Columns in the atmosphere structure files describe the atmosphere at discrete levels. Columns give: level index, P(bar), T(K), internally used check parameter, adiabatic temperature gradient (d ln T / d ln P), local temperature gradient (d ln T / d ln P), atmospheric density (g / cm3).


Evolution and Photometry tables are described in detail in a README file included in that tar file. Evolution files connect mass, effective temperature, radius, age, gravity, and moment of inertia for these model sets. Each set of model spectra is complemented with tables of fluxes and of absolute magnitudes in a number of photometric systems commonly used in brown dwarf and exoplanet research (MKO, Keck, 2MASS, SDSS, WISE, Spitzer IRAC, etc).  Fluxes and magnitudes for the full set of JWST filters is also included in separate tables.  Magnitudes are computed on the Vega system (using the Vega spectrum of Bohlin & Gilliland 2004) or on the AB system (e.g. for SDSS).


The model spectra each contain close to 362000 wavelength points. The resolving power varies with wavelength and ranges from R=6000 to 200000 but is otherwise the same for all spectra. The first line gives the model parameters in the same format as the structure files described above. This is followed by the spectrum

Column 1: wavelength in µm

Column 2:  Radiation flux Fν = \(4\pi\) x Eddington flux Hν, in erg/cm2/s/Hz (always exercise caution with factors of \(4\pi\) when comparing to the radiation and Eddington flux, e.g., see Section 3.3 of Hubeny & Mihalas, "Theory of Stellar Atmospheres")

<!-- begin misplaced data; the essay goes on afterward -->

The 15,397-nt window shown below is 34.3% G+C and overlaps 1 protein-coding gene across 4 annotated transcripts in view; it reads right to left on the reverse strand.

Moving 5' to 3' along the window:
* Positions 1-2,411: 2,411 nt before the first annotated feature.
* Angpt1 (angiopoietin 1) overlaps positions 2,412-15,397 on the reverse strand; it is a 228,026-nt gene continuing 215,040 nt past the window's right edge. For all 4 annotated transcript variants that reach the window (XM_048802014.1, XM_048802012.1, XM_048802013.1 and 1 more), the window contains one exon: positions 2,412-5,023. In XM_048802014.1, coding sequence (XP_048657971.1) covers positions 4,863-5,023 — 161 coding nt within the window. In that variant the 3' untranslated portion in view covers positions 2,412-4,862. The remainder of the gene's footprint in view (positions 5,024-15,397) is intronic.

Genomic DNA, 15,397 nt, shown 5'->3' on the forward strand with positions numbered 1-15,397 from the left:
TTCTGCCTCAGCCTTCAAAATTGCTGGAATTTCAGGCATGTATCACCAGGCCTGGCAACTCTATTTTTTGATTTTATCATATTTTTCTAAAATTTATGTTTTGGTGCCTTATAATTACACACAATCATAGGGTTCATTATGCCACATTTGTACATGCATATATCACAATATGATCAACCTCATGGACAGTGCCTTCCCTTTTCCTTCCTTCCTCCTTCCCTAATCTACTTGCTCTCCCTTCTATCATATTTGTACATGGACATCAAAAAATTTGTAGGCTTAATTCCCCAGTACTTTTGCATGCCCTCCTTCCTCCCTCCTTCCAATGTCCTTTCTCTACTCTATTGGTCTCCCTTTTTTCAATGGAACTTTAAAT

The spectral fluxes are given at the top of the atmosphere and are strictly monochromatic. The model spectrum provides no information in the wavelength range between two tabulated points. Unless a spectral line or feature is well resolved, interpolation in wavelength is not advised.  For comparison with data, the model spectra need to be convolved and binned to the instrumental resolution and sampling. In our experience, a minimum of 10 wavelength points is necessary to obtain a reasonable average flux over a wavelength interval. This is a rule of thumb and caution is advised, especially when comparing with high resolution data. The flux received at Earth is that given in the table scaled by (R/D)2  where R is the radius of the object (given in the companion evolution tables) and D its distance. 

The solar spectra and photometry are the same as those archived at, which did not provide the T(P) profiles available here.


We also separately include rainout chemical equilibrium tables for these same atmospheric bulk abundances. These chemistry files are described in detail by their own README file. Additional chemistry tables, beyond those used for the models presented here, are also included for completeness. Users interested in the chemical abundances of the structure models must interpolate within the matching chemistry file for the atmospheric species of interest.


If you use these tables in your research, please cite Marley et al. (2021, Astrophysical Journal, Volume 920, Issue 2, id.85.)

16 Feb 2024: Error corrected in Column 2 heading. Column 2 is the Radiation flux, not the Eddington flux as previously stated. Citation updated.



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Publication: 10.3847/1538-4357/ac141d (DOI)